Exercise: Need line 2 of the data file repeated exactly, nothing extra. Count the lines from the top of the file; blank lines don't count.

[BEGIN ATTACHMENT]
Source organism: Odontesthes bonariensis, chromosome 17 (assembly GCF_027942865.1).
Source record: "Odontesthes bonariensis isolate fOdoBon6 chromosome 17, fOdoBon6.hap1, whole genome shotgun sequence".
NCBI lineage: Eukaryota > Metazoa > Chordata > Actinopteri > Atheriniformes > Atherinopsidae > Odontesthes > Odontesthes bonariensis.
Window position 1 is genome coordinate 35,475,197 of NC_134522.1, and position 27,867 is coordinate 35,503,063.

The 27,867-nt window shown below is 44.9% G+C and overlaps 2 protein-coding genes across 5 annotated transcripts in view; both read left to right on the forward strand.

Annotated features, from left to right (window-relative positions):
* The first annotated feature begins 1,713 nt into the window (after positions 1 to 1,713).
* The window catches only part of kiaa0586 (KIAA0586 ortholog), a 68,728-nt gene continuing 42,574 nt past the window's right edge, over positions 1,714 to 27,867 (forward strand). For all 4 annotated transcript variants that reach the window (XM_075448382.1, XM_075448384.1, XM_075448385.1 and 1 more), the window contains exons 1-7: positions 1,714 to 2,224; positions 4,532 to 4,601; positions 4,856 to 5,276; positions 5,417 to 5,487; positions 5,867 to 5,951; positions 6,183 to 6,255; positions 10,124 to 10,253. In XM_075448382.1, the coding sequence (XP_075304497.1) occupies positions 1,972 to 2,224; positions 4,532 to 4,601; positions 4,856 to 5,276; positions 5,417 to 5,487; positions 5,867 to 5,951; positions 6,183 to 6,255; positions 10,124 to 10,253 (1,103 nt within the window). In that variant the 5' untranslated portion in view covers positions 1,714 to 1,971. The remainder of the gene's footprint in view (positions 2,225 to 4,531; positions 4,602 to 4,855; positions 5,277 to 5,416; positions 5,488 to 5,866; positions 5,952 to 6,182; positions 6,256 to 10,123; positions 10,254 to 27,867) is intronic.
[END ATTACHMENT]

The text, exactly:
Source record: "Odontesthes bonariensis isolate fOdoBon6 chromosome 17, fOdoBon6.hap1, whole genome shotgun sequence".